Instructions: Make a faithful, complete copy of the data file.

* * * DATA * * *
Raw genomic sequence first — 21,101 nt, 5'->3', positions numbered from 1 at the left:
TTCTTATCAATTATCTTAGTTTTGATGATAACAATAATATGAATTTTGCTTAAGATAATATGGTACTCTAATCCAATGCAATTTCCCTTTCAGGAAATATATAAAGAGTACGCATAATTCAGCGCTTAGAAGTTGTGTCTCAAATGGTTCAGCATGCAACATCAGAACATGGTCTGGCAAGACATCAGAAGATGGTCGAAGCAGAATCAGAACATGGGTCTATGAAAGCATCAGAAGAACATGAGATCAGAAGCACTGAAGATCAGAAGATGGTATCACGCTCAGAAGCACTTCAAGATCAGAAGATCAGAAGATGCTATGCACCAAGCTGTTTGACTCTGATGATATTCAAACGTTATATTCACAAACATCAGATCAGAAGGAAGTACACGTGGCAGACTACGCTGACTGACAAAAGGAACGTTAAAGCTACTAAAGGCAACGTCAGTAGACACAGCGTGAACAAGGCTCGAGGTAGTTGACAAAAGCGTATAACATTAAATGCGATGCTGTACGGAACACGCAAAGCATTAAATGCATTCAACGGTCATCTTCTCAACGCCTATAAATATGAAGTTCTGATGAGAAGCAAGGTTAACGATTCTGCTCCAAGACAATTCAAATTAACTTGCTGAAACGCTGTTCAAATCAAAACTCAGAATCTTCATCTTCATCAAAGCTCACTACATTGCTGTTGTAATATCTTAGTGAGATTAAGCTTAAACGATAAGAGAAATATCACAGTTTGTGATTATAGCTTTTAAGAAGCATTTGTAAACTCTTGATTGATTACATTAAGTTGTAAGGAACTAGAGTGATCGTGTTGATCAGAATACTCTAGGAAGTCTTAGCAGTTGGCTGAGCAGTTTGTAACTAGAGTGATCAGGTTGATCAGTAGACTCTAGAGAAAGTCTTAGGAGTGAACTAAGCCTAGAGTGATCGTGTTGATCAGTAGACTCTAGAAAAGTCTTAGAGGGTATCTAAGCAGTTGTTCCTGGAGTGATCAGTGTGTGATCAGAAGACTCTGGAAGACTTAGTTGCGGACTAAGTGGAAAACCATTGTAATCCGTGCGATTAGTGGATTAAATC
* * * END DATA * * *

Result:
Raw genomic sequence first — 21,101 nt, 5'->3', positions numbered from 1 at the left:
TTCTTATCAATTATCTTAGTTTTGATGATAACAATAATATGAATTTTGCTTAAGATAATATGGTACTCTAATCCAATGCAATTTCCCTTTCAGGAAATATATAAAGAGTACGCATAATTCAGCGCTTAGAAGTTGTGTCTCAAATGGTTCAGCATGCAACATCAGAACATGGTCTGGCAAGACATCAGAAGATGGTCGAAGCAGAATCAGAACATGGGTCTATGAAAGCATCAGAAGAACATGAGATCAGAAGCACTGAAGATCAGAAGATGGTATCACGCTCAGAAGCACTTCAAGATCAGAAGATCAGAAGATGCTATGCACCAAGCTGTTTGACTCTGATGATATTCAAACGTTATATTCACAAACATCAGATCAGAAGGAAGTACACGTGGCAGACTACGCTGACTGACAAAAGGAACGTTAAAGCTACTAAAGGCAACGTCAGTAGACACAGCGTGAACAAGGCTCGAGGTAGTTGACAAAAGCGTATAACATTAAATGCGATGCTGTACGGAACACGCAAAGCATTAAATGCATTCAACGGTCATCTTCTCAACGCCTATAAATATGAAGTTCTGATGAGAAGCAAGGTTAACGATTCTGCTCCAAGACAATTCAAATTAACTTGCTGAAACGCTGTTCAAATCAAAACTCAGAATCTTCATCTTCATCAAAGCTCACTACATTGCTGTTGTAATATCTTAGTGAGATTAAGCTTAAACGATAAGAGAAATATCACAGTTTGTGATTATAGCTTTTAAGAAGCATTTGTAAACTCTTGATTGATTACATTAAGTTGTAAGGAACTAGAGTGATCGTGTTGATCAGAATACTCTAGGAAGTCTTAGCAGTTGGCTGAGCAGTTTGTAACTAGAGTGATCAGGTTGATCAGTAGACTCTAGAGAAAGTCTTAGGAGTGAACTAAGCCTAGAGTGATCGTGTTGATCAGTAGACTCTAGAAAAGTCTTAGAGGGTATCTAAGCAGTTGTTCCTGGAGTGATCAGTGTGTGATCAGAAGACTCTGGAAGACTTAGTTGCGGACTAAGTGGAAAACCATTGTAATCCGTGCGATTAGTGGATTAAATC